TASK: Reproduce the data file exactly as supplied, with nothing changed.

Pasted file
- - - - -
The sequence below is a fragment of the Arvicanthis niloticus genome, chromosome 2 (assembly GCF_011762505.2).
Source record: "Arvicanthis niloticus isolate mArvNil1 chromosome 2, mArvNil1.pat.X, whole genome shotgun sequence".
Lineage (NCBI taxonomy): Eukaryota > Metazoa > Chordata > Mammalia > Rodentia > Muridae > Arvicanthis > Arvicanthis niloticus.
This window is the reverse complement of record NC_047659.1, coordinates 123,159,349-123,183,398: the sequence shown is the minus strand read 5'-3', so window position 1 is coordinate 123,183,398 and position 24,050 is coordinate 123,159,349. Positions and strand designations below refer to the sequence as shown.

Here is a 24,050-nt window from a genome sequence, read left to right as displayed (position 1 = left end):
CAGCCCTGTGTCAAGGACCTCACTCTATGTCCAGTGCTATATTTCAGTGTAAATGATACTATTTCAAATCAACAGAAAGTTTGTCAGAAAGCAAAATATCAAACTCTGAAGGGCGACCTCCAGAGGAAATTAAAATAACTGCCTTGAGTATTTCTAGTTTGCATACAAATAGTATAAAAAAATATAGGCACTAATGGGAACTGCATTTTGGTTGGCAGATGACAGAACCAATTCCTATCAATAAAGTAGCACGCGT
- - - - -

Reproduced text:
The sequence below is a fragment of the Arvicanthis niloticus genome, chromosome 2 (assembly GCF_011762505.2).
Source record: "Arvicanthis niloticus isolate mArvNil1 chromosome 2, mArvNil1.pat.X, whole genome shotgun sequence".
Lineage (NCBI taxonomy): Eukaryota > Metazoa > Chordata > Mammalia > Rodentia > Muridae > Arvicanthis > Arvicanthis niloticus.
This window is the reverse complement of record NC_047659.1, coordinates 123,159,349-123,183,398: the sequence shown is the minus strand read 5'-3', so window position 1 is coordinate 123,183,398 and position 24,050 is coordinate 123,159,349. Positions and strand designations below refer to the sequence as shown.

Here is a 24,050-nt window from a genome sequence, read left to right as displayed (position 1 = left end):
CAGCCCTGTGTCAAGGACCTCACTCTATGTCCAGTGCTATATTTCAGTGTAAATGATACTATTTCAAATCAACAGAAAGTTTGTCAGAAAGCAAAATATCAAACTCTGAAGGGCGACCTCCAGAGGAAATTAAAATAACTGCCTTGAGTATTTCTAGTTTGCATACAAATAGTATAAAAAAATATAGGCACTAATGGGAACTGCATTTTGGTTGGCAGATGACAGAACCAATTCCTATCAATAAAGTAGCACGCGT